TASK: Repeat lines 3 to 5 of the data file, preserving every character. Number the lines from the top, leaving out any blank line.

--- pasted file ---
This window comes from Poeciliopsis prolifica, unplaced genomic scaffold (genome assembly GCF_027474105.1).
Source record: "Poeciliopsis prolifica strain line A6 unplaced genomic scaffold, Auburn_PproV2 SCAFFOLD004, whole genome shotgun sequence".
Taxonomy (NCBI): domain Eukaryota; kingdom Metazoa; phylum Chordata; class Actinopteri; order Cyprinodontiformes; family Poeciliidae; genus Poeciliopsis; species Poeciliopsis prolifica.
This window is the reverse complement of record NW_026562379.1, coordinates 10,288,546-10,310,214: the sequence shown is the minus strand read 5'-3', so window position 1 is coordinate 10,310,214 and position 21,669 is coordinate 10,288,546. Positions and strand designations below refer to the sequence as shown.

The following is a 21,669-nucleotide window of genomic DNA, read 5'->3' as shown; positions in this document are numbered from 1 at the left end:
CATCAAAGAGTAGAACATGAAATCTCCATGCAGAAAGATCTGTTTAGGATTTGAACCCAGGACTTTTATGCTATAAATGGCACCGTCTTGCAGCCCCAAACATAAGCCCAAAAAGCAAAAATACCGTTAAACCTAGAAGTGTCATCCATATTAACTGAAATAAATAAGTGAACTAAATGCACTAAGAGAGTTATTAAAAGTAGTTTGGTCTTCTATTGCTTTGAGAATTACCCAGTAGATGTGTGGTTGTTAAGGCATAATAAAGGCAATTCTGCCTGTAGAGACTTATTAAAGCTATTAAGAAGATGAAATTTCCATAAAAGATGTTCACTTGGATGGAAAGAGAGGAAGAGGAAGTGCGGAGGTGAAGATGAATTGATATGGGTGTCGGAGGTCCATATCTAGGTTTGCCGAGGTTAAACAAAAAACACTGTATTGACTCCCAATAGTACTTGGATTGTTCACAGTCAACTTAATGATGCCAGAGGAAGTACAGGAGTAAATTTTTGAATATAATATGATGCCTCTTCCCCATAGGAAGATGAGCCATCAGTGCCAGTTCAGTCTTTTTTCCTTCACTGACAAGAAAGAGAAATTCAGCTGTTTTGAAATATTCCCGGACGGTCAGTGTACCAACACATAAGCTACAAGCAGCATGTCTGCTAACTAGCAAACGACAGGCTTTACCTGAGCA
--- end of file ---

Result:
Taxonomy (NCBI): domain Eukaryota; kingdom Metazoa; phylum Chordata; class Actinopteri; order Cyprinodontiformes; family Poeciliidae; genus Poeciliopsis; species Poeciliopsis prolifica.
This window is the reverse complement of record NW_026562379.1, coordinates 10,288,546-10,310,214: the sequence shown is the minus strand read 5'-3', so window position 1 is coordinate 10,310,214 and position 21,669 is coordinate 10,288,546. Positions and strand designations below refer to the sequence as shown.

The following is a 21,669-nucleotide window of genomic DNA, read 5'->3' as shown; positions in this document are numbered from 1 at the left end: